Uncertainty a sign of a healthy industry, says Capy head

President of Below developer Nathan Vella says not knowing what works inspires weird risks, stupid calls that lead to success

Capy Games co-founder and president Nathan Vella doesn't know quite where the industry's headed, but he thinks that's probably a good thing. The head of the Superbrothers: Sword & Sworcery EP developer told GameSpot recently that the industry is going through a "strange mix of more opportunity than ever and more uncertainty than ever," with consoles, distribution, and business models all seemingly in flux.

"I don't mind the uncertainty at all," Vella said. "In fact, I think the second that we get comfortable, the second that everybody's like 'OK, cool. This is how the industry is,' it's going to cause more problems than if we don't know what it is. The lack of certainty right now I think really elicits or requires people to think about things creatively and take some f**king weird risks. Make some stupid calls, and those stupid calls could end up being the most successful things out there."

Of course, believing such turbulence is a net positive for the industry doesn't necessarily make it easier for an individual to endure it.

"Since we started the studio eight years ago, I've never really felt comfortable," Vella said.

Capy Games has two announced projects in the works. Super T.I.M.E. Force is set for release this year, with the Xbox One timed-exclusive Below expected in 2014.

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Latest comments (2)

Gil Salvado 3D/2D Artist 6 years ago
It's an easy thing to say if you made a successful title. Try talking sense into a publisher, that he really needs to give you money for a redesign of a feature that ain't fun. Most will tell you that the system works just fine as it is right now. Try to explain them why you cannot copy any title in half the time the original was produced. Not understanding why some games are fun and others not as much is the reason why they're are so many copycats. Especially on the new platforms.

I've been in another industry before. One were there is a lot knowledge of how things work to be profitable and successful. It thrives on and on and still innovates annually. Same goes for other industries which have existed for more than a century. It's 80-90% knowing what you do and the rest is gut instinct and taking chances.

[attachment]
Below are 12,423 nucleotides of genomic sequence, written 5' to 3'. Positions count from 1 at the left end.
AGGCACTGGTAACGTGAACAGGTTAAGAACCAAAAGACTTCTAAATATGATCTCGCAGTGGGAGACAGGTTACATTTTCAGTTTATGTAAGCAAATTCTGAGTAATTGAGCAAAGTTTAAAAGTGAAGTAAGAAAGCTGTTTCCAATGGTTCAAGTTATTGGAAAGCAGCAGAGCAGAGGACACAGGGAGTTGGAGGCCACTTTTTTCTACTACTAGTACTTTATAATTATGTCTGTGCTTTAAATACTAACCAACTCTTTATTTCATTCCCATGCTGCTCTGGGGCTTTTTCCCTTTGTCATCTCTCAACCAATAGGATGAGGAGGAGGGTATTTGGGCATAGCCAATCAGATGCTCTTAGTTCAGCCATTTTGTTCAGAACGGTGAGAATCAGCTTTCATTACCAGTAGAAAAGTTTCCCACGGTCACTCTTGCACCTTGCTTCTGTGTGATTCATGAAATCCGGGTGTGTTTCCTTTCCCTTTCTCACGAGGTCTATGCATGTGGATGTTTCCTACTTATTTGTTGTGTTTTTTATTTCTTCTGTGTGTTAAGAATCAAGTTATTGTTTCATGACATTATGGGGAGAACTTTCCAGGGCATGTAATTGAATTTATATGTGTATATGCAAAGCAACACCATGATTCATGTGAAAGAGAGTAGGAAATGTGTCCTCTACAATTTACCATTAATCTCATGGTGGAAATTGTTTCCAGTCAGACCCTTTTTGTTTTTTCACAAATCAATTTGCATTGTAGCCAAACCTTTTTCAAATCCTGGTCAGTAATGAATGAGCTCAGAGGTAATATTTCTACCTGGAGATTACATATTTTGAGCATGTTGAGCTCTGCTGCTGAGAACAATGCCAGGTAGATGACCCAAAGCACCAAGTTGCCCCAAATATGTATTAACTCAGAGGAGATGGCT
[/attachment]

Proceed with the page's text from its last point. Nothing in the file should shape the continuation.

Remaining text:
Uncertainty is the number one reason why so many skilled people leave the gaming industry and with them their knowledge and momentum. Taking "weird" risks is only a sign of ignorance and aimlessness.
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@Gil Everyone knows games is a business but there's too many folks who see it as *just* a business, and not entirely coincidentally they're often those with the least creative interest in and love for the medium. Yes there is failure but videogames are not static defined software products or objects of a known quantity, easy to measure. We are not building a house here and just because we have Zerabytes of data collected on our players finger movements does not mean we are distilling the human brain or, dare I say, soul. Games function much more like albums or movies do - our audience buys experiences and the formula for a great game experience remains as elusive as the formula to a No.1 album. So unless you are comparing games with these other creative industries, your analogy about uncertainty being "ignorance" makes no sense. Uncertainty is part of the package, in fact when dealing with art/craft or whatever, not knowing what comes next is where greatness, if it arrives, comes from. This seemed to me what Nathan was talking about, he wasn't talking about certainty in the business sense such as ability to predict the next fad, or expert discernment of which bandwagon to jump on. He's talking about the place we launch our ideas from and where we connect with our customers the most - the gut.
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